Fr. James' Lectionary

The Lectionary is both a reading program for completing all of Holy Scripture on a one year schedule, and a daily comment on a portion of the day's reading wedded to a poem to give an added perspective on the theme.

Location: Amherst, Virginia, United States

Monday, June 05, 2006

Clap Your Hands and Stamp Your Foot: Bible Comment on Ezekiel 6 with poem by John Newton, In Evil Long I Took Delight

Daily Readings
Psalm 77, Judges 1:1-2:5, Ezekiel 6, James 5

Daily Text: Ezekiel 6

Clap Your Hands and Stamp Your Foot
Ezekiel 6 calls for the prophet to ‘Clap your hands and stamp your foot.’ No! This is not an ancient clogging exhibition. It is a sort of advertising, however, a way to draw public attention to Israel’s vile behavior and the terrible reality that God would expend his fury on them.

In the middle section of the chapter there is recognition that some of those fleeing the high places would live to see exile and live to recognize their wrong doing and the righteousness of the Lord’s position. This is a new element in Ezekiel’s prophecy, but one that will be seen again later.

In Evil Long I Took Delight
John Newton


In evil long I took delight,
Unawed by shame or fear,
Till a new object struck my sight,
And stopp’d my wild career:
I saw One hanging on a Tree
In agonies and blood,
Who fix’d His languid eyes on me,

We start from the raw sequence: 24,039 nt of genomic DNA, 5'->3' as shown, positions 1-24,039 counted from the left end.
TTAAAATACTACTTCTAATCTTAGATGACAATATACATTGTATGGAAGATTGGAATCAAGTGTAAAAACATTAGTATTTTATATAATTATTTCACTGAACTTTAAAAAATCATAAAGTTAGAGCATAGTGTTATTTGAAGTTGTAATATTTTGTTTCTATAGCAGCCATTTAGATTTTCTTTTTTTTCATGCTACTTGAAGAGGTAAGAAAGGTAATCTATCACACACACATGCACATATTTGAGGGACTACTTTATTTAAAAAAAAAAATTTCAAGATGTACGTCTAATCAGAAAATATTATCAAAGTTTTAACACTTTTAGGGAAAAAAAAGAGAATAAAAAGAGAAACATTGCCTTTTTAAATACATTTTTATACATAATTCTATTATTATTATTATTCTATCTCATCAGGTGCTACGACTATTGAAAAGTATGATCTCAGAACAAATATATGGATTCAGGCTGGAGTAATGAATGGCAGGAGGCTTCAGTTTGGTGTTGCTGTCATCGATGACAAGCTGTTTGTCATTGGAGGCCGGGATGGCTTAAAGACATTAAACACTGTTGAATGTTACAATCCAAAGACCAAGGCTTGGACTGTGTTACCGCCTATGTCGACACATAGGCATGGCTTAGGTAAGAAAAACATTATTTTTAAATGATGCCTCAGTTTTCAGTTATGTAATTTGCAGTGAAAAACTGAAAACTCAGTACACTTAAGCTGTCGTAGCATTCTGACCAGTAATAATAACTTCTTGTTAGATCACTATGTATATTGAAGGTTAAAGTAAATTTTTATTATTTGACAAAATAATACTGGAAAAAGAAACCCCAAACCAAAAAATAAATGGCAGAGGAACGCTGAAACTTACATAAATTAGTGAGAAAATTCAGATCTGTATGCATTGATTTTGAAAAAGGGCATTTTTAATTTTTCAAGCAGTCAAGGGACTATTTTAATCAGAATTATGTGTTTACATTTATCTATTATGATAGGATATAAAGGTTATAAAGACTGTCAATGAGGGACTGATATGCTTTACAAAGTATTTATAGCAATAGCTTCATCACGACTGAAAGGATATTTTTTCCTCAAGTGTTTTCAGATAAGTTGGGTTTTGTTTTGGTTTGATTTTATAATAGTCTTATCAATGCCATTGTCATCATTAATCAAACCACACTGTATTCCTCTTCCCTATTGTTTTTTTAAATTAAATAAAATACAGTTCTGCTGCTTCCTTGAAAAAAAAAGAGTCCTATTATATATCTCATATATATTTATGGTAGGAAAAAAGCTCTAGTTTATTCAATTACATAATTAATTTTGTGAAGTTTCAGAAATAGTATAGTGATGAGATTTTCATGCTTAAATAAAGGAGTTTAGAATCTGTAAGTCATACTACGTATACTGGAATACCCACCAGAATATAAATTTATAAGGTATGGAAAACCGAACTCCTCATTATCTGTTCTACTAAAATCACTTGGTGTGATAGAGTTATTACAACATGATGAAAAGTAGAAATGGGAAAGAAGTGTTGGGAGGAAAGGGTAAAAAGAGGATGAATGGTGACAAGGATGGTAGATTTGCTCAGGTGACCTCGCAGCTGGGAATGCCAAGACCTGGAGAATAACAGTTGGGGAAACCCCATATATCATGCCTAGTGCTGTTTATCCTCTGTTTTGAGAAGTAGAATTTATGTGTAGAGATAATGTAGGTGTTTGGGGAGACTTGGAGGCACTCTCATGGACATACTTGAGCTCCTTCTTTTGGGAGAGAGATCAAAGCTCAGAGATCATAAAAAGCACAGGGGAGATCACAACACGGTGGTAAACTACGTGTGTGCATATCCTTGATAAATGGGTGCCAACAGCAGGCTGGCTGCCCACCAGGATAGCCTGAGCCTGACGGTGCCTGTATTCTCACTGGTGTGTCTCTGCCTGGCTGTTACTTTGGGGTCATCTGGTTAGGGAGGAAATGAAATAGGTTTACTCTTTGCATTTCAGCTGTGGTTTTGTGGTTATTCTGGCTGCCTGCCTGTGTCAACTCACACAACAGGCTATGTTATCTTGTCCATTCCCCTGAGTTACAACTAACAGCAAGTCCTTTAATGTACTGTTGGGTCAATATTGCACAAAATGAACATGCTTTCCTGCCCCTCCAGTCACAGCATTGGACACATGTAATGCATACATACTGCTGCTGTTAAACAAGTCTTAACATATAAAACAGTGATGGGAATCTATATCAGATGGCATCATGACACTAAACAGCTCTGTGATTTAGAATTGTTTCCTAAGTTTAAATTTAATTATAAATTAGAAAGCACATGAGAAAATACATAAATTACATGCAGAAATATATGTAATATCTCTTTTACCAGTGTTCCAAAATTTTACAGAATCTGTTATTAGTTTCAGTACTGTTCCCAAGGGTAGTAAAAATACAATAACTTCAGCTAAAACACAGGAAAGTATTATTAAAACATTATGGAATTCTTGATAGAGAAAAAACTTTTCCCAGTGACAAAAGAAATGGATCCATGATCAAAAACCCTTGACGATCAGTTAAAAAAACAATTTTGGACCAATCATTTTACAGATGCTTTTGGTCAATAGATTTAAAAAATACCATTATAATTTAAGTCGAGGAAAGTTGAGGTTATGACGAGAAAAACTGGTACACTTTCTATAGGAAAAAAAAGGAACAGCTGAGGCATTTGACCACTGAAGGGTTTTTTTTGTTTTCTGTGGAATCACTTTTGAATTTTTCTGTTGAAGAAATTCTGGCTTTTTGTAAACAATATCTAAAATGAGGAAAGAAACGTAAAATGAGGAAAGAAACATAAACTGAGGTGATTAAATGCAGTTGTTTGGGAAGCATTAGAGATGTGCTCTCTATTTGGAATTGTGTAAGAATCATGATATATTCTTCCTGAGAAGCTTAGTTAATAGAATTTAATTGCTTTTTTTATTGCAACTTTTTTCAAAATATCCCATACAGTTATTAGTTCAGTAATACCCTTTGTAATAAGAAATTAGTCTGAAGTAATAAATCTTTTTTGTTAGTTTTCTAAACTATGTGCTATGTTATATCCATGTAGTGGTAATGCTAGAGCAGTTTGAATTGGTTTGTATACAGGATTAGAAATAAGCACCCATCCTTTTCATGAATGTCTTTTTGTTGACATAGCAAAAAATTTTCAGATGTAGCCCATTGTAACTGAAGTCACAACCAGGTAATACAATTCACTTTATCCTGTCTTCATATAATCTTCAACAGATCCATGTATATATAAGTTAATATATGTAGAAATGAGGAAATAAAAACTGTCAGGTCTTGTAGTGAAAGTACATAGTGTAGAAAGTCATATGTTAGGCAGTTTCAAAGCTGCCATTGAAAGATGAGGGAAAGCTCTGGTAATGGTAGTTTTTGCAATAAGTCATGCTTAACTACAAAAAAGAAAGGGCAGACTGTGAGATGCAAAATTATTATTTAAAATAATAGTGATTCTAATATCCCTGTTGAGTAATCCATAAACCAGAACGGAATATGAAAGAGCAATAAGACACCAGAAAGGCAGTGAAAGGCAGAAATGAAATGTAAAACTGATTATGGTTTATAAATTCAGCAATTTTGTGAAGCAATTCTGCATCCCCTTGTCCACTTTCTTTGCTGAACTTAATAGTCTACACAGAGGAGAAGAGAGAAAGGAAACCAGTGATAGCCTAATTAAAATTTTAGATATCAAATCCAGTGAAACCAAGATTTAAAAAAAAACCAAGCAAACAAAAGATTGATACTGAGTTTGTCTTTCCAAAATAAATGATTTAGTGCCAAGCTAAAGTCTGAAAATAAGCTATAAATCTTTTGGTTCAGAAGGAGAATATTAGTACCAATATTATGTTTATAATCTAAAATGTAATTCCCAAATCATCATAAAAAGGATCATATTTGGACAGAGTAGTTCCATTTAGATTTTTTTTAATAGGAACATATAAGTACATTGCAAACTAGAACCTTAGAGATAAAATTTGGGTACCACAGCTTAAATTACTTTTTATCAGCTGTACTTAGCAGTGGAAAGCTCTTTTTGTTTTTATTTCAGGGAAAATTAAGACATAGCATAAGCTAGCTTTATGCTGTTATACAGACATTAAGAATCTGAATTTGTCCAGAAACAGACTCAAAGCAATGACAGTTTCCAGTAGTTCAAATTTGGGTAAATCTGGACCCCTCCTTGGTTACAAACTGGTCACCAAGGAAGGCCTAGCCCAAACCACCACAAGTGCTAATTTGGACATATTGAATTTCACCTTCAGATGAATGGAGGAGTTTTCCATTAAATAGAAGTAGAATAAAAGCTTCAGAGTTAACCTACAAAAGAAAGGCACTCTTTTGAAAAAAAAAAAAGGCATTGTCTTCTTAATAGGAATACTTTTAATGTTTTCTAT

As near His cross I stood.

Sure never till my latest breath
Can I forget that look:
It seem’d to charge me with His death,
Though not a word He spoke:
My conscience felt and own’d the guilt,
And plunged me in despair:
I saw my sins His Blood had spilt,
And help’d to nail Him there.

Alas! I knew not what I did!
But now my tears are vain:
Where shall my trembling soul be hid?
For I the Lord have slain!
--A second look He gave, which said,
“I freely all forgive;
This blood is for thy ransom paid;
I die that thou may’st live.”

Thus, while His death my sin displays
In all its blackest hue,
Such is the mystery of grace,
It seals my pardon too.
With pleasing grief, and mournful joy,
My spirit now is fill’d,
That I should such a life destroy,--
Yet live by Him I kill’d!

Collect for the Day
God of saving power, remember us in times of sorrow and despair. Redeem us with your strength and guide us through the wilderness. We ask this in the name of Jesus Christ. [476:805:77 Psalm prayer]


Blogger Norm said...

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12:13 PM  
Blogger Norm said...

Mountains are important because Israel had built improper religious sites on them. The term high place could refer to anything from a small ritual platform to a temple complex. High places are frequently related to Canaanite religious practices. For OT polemic agains high places, see 2 King23:8; Jer19:5 (high places could also be located in valleys; so Jer7:31). Even Yawistic high places were to have been destroyed after the reforms of Josiah. Instead of the sacrifices normally expected at the high places, God will provide corpses.

12:15 PM  

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